Just as the Roman Republic was destroyed from within by its imperial overstretch, so the American republic seems to be following suit. "The next president, whether Democratic or Republican, will inherit a dangerous precedent: the executive branch trampling on the Constitution and the checks and balances therein," Eland continues. "The next president could easily use the precedent to further expand presidential powers.... In the United States, 'home of the free and the brave,' we somehow believe a similar usurpation of the republic could never occur. Yet it is already underway."
See "Disregarding Democracy," by Ivan Eland (11/6/06)
"Desdeñando la democracia"
THE EMPEROR HAS NO CLOTHES: U.S. Foreign Policy Exposed, by Ivan Eland
"The Way Out of Iraq: Decentralizing the Iraqi Government," by Ivan Eland
"El surgimiento de una dictadura estadounidense"
Center on Peace & Liberty (Ivan Eland, Director)
HOW GOVERNMENT DESTROYS MORAL CHARACTER
Taken in by the idea that if government offers them a benefit, they are justified in taking it, many people rationalize and help perpetuate legal plunder, i.e., coercive government taxation, Robert Higgs argues in his latest op-ed, published in the SAN FRANCISCO EXAMINER.
For example, a farmer rationalizes taking government-subsidized crop insurance, and, if his crop falls short, accepts the resulting insurance benefits and disaster aid. That little bit adds up: Since 2000, the rationalizations of American farmers have amounted to $24 billion of crop-insurance and disaster-aid programs. Tulare County farmer Charles Fisher justified taking a share of the taxpayer-funded loot by saying, "Whether it's right or wrong, if they are offering it, you're foolish to turn it down."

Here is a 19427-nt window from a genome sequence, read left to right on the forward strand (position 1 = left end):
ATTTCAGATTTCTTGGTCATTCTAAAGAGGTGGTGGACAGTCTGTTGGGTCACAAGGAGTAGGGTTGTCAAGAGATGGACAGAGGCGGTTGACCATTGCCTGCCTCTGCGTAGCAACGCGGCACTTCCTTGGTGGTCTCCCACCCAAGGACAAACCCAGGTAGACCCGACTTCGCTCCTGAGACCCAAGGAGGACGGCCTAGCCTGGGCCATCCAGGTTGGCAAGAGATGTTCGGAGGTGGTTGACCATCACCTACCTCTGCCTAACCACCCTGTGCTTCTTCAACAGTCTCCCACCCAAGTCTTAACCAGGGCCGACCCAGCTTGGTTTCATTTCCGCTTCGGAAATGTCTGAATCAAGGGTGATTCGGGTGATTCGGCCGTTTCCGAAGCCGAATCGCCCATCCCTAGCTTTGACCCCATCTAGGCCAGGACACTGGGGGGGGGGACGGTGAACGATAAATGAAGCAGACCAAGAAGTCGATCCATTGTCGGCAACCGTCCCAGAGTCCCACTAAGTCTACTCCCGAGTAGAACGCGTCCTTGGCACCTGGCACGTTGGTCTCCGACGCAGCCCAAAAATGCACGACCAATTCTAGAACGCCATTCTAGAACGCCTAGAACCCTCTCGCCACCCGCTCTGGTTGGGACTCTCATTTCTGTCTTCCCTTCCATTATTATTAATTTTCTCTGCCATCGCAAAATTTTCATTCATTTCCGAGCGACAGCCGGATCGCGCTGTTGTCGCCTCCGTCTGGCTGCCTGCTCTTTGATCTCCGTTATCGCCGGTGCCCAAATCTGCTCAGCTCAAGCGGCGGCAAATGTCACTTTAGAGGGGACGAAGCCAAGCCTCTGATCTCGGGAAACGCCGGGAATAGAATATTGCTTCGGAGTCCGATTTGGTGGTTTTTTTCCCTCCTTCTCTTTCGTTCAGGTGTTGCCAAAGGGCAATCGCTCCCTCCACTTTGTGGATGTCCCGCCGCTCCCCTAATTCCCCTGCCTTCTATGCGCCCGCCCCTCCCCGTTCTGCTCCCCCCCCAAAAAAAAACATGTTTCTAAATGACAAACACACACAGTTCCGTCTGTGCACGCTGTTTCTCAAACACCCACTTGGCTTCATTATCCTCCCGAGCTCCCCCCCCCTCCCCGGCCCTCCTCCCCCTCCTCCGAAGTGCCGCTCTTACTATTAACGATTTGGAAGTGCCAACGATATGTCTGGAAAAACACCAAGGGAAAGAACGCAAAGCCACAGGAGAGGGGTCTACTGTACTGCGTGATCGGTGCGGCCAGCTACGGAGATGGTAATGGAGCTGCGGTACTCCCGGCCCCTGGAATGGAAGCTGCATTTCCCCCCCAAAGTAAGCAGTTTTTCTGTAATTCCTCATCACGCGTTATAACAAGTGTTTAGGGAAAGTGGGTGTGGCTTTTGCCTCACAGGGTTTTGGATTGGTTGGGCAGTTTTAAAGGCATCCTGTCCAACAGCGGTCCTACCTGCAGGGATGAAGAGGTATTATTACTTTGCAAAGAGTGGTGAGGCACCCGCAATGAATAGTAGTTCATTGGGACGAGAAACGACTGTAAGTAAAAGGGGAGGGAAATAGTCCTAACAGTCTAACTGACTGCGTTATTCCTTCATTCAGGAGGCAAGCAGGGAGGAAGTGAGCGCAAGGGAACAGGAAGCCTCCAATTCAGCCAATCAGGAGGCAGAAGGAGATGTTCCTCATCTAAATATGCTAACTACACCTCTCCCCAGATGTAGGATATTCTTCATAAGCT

"In that single sentence," writes Higgs, "Fisher has encapsulated the rotten core of the welfare state and concisely expressed how it destroys moral character.... The farmers, of course, are not uniquely culpable. They are morally the same as countless others, albeit more politically successful than most others. The moral rot is pervasive: It defiles business operators, doctors, lawyers, clergy, students, retirees, and numerous others along with farmers."
See "How Government Destroys Moral Character," by Robert Higgs (SAN FRANCISCO EXAMINER, 11/6/06)
"Cómo el gobierno destruye el carácter moral"
AGAINST LEVIATHAN: Government Power and a Free Society, by Robert Higgs
Although private industry in the United States spends $8 billion to $10 billion a year on basic scientific research, total federal spending on basic research is about $35 billion a year. The dominance of government funding is troubling, according to economists William N. Butos and Thomas J. McQuade, who present their case in “Government and Science: A Dangerous Liaison?” (THE INDEPENDENT REVIEW, fall 2006).